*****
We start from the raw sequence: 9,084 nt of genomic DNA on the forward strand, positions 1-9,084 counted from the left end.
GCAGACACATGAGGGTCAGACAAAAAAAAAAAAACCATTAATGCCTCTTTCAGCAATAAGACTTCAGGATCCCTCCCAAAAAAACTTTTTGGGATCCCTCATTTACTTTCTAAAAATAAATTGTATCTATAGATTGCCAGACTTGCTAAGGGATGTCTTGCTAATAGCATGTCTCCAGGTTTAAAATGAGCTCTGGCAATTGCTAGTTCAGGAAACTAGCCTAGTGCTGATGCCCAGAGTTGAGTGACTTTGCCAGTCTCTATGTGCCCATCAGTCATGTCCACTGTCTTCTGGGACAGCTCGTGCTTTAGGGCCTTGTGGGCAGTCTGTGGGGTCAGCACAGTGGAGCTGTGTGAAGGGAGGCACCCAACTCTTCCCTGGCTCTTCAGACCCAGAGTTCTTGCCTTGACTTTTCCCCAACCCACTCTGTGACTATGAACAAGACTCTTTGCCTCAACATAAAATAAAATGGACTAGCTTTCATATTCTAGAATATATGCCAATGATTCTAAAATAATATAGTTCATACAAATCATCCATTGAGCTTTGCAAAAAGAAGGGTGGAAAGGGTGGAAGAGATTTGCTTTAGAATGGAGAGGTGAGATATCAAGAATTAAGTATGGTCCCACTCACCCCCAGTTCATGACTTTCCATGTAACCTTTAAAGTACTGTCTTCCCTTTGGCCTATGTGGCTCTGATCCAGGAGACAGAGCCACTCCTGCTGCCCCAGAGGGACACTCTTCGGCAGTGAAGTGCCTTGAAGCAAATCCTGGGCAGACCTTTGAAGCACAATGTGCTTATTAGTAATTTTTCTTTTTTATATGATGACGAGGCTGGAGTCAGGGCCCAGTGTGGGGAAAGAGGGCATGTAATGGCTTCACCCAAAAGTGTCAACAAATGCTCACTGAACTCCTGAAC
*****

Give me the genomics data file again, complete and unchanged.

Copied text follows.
We start from the raw sequence: 9,084 nt of genomic DNA on the forward strand, positions 1-9,084 counted from the left end.
GCAGACACATGAGGGTCAGACAAAAAAAAAAAAACCATTAATGCCTCTTTCAGCAATAAGACTTCAGGATCCCTCCCAAAAAAACTTTTTGGGATCCCTCATTTACTTTCTAAAAATAAATTGTATCTATAGATTGCCAGACTTGCTAAGGGATGTCTTGCTAATAGCATGTCTCCAGGTTTAAAATGAGCTCTGGCAATTGCTAGTTCAGGAAACTAGCCTAGTGCTGATGCCCAGAGTTGAGTGACTTTGCCAGTCTCTATGTGCCCATCAGTCATGTCCACTGTCTTCTGGGACAGCTCGTGCTTTAGGGCCTTGTGGGCAGTCTGTGGGGTCAGCACAGTGGAGCTGTGTGAAGGGAGGCACCCAACTCTTCCCTGGCTCTTCAGACCCAGAGTTCTTGCCTTGACTTTTCCCCAACCCACTCTGTGACTATGAACAAGACTCTTTGCCTCAACATAAAATAAAATGGACTAGCTTTCATATTCTAGAATATATGCCAATGATTCTAAAATAATATAGTTCATACAAATCATCCATTGAGCTTTGCAAAAAGAAGGGTGGAAAGGGTGGAAGAGATTTGCTTTAGAATGGAGAGGTGAGATATCAAGAATTAAGTATGGTCCCACTCACCCCCAGTTCATGACTTTCCATGTAACCTTTAAAGTACTGTCTTCCCTTTGGCCTATGTGGCTCTGATCCAGGAGACAGAGCCACTCCTGCTGCCCCAGAGGGACACTCTTCGGCAGTGAAGTGCCTTGAAGCAAATCCTGGGCAGACCTTTGAAGCACAATGTGCTTATTAGTAATTTTTCTTTTTTATATGATGACGAGGCTGGAGTCAGGGCCCAGTGTGGGGAAAGAGGGCATGTAATGGCTTCACCCAAAAGTGTCAACAAATGCTCACTGAACTCCTGAAC